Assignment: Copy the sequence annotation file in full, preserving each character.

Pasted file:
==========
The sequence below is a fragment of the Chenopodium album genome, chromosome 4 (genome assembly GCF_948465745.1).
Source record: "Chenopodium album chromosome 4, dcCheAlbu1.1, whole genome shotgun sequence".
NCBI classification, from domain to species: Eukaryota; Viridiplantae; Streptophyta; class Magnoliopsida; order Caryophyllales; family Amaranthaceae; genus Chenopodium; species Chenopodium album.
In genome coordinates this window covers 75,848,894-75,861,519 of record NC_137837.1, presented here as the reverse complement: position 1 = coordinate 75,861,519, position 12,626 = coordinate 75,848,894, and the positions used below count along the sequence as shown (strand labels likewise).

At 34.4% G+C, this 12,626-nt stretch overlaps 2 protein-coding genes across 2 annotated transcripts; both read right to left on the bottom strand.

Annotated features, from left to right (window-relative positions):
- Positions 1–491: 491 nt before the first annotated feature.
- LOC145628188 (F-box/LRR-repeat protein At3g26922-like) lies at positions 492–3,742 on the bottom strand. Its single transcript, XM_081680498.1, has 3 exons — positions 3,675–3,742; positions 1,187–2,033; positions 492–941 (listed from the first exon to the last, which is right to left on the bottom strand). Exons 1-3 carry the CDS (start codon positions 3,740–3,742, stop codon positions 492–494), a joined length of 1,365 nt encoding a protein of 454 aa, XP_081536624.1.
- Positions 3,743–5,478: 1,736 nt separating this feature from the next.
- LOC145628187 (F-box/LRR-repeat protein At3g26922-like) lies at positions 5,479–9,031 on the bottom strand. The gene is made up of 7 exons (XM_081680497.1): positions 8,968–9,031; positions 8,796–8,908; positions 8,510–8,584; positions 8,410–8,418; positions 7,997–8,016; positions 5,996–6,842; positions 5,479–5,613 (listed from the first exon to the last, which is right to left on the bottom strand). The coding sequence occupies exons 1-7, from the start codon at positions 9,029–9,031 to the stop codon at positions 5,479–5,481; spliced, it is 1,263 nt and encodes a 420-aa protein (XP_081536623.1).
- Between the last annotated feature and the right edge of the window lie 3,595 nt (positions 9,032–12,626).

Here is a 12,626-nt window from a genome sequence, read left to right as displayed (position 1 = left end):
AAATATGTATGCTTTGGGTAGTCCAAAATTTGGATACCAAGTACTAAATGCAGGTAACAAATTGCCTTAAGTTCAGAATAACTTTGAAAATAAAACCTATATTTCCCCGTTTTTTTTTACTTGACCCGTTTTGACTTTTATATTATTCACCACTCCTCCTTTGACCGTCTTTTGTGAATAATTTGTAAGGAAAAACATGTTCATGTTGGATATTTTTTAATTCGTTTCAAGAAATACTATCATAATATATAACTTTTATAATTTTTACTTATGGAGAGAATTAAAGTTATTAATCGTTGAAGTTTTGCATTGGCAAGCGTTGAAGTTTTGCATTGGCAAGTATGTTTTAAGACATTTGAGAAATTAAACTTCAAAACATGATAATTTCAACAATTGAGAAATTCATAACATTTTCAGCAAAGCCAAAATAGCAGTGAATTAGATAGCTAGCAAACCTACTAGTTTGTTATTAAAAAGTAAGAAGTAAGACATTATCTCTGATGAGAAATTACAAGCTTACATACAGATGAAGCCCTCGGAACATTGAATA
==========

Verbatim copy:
The sequence below is a fragment of the Chenopodium album genome, chromosome 4 (genome assembly GCF_948465745.1).
Source record: "Chenopodium album chromosome 4, dcCheAlbu1.1, whole genome shotgun sequence".
NCBI classification, from domain to species: Eukaryota; Viridiplantae; Streptophyta; class Magnoliopsida; order Caryophyllales; family Amaranthaceae; genus Chenopodium; species Chenopodium album.
In genome coordinates this window covers 75,848,894-75,861,519 of record NC_137837.1, presented here as the reverse complement: position 1 = coordinate 75,861,519, position 12,626 = coordinate 75,848,894, and the positions used below count along the sequence as shown (strand labels likewise).

At 34.4% G+C, this 12,626-nt stretch overlaps 2 protein-coding genes across 2 annotated transcripts; both read right to left on the bottom strand.

Annotated features, from left to right (window-relative positions):
- Positions 1–491: 491 nt before the first annotated feature.
- LOC145628188 (F-box/LRR-repeat protein At3g26922-like) lies at positions 492–3,742 on the bottom strand. Its single transcript, XM_081680498.1, has 3 exons — positions 3,675–3,742; positions 1,187–2,033; positions 492–941 (listed from the first exon to the last, which is right to left on the bottom strand). Exons 1-3 carry the CDS (start codon positions 3,740–3,742, stop codon positions 492–494), a joined length of 1,365 nt encoding a protein of 454 aa, XP_081536624.1.
- Positions 3,743–5,478: 1,736 nt separating this feature from the next.
- LOC145628187 (F-box/LRR-repeat protein At3g26922-like) lies at positions 5,479–9,031 on the bottom strand. The gene is made up of 7 exons (XM_081680497.1): positions 8,968–9,031; positions 8,796–8,908; positions 8,510–8,584; positions 8,410–8,418; positions 7,997–8,016; positions 5,996–6,842; positions 5,479–5,613 (listed from the first exon to the last, which is right to left on the bottom strand). The coding sequence occupies exons 1-7, from the start codon at positions 9,029–9,031 to the stop codon at positions 5,479–5,481; spliced, it is 1,263 nt and encodes a 420-aa protein (XP_081536623.1).
- Between the last annotated feature and the right edge of the window lie 3,595 nt (positions 9,032–12,626).

Here is a 12,626-nt window from a genome sequence, read left to right as displayed (position 1 = left end):
AAATATGTATGCTTTGGGTAGTCCAAAATTTGGATACCAAGTACTAAATGCAGGTAACAAATTGCCTTAAGTTCAGAATAACTTTGAAAATAAAACCTATATTTCCCCGTTTTTTTTTACTTGACCCGTTTTGACTTTTATATTATTCACCACTCCTCCTTTGACCGTCTTTTGTGAATAATTTGTAAGGAAAAACATGTTCATGTTGGATATTTTTTAATTCGTTTCAAGAAATACTATCATAATATATAACTTTTATAATTTTTACTTATGGAGAGAATTAAAGTTATTAATCGTTGAAGTTTTGCATTGGCAAGCGTTGAAGTTTTGCATTGGCAAGTATGTTTTAAGACATTTGAGAAATTAAACTTCAAAACATGATAATTTCAACAATTGAGAAATTCATAACATTTTCAGCAAAGCCAAAATAGCAGTGAATTAGATAGCTAGCAAACCTACTAGTTTGTTATTAAAAAGTAAGAAGTAAGACATTATCTCTGATGAGAAATTACAAGCTTACATACAGATGAAGCCCTCGGAACATTGAATA